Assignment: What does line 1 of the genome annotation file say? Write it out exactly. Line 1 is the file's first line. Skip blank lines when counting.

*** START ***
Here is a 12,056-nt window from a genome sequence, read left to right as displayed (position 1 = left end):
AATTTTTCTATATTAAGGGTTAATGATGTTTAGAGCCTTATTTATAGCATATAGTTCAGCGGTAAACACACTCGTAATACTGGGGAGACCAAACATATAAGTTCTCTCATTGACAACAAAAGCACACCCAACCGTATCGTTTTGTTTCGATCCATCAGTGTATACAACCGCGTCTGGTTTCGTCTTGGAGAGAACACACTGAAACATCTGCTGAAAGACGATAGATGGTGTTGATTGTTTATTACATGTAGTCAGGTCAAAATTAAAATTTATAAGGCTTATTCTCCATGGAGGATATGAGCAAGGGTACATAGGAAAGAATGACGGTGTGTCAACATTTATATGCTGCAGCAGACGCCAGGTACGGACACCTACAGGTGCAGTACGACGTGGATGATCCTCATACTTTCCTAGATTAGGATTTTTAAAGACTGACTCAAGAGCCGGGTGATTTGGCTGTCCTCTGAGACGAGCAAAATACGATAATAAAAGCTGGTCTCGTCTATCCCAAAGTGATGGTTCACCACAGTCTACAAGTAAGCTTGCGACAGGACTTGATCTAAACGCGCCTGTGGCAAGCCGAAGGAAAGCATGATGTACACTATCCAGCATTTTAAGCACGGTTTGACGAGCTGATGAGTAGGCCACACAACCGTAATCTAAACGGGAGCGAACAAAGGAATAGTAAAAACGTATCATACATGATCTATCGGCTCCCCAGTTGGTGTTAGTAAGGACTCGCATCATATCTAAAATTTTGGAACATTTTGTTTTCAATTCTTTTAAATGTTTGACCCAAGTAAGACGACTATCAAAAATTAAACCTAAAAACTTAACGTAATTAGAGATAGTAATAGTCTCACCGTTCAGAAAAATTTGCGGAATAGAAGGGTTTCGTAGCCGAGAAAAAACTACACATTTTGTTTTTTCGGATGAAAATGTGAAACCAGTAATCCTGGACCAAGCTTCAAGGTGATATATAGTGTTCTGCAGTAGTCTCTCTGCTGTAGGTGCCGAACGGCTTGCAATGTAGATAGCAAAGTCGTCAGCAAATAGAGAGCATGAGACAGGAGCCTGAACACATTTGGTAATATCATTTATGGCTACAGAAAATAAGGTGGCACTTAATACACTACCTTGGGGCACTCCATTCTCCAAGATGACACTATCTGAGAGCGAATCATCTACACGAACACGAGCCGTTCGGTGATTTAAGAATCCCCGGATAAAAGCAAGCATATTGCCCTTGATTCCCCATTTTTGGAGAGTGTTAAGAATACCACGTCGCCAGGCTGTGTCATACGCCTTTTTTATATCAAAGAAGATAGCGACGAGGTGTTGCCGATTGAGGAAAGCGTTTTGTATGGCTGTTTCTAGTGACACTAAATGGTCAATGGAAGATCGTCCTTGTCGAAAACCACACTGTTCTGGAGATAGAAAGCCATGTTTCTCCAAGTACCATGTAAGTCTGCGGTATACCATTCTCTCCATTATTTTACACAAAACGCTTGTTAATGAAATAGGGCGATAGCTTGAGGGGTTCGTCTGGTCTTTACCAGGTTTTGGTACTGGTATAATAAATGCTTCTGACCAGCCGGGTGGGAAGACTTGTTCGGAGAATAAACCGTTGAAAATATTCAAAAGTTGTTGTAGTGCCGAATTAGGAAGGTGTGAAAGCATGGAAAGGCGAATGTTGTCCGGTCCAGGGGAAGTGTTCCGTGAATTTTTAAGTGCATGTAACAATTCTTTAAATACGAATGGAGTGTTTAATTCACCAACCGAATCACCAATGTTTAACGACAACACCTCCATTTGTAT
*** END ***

Here is a 12,056-nt window from a genome sequence, read left to right as displayed (position 1 = left end):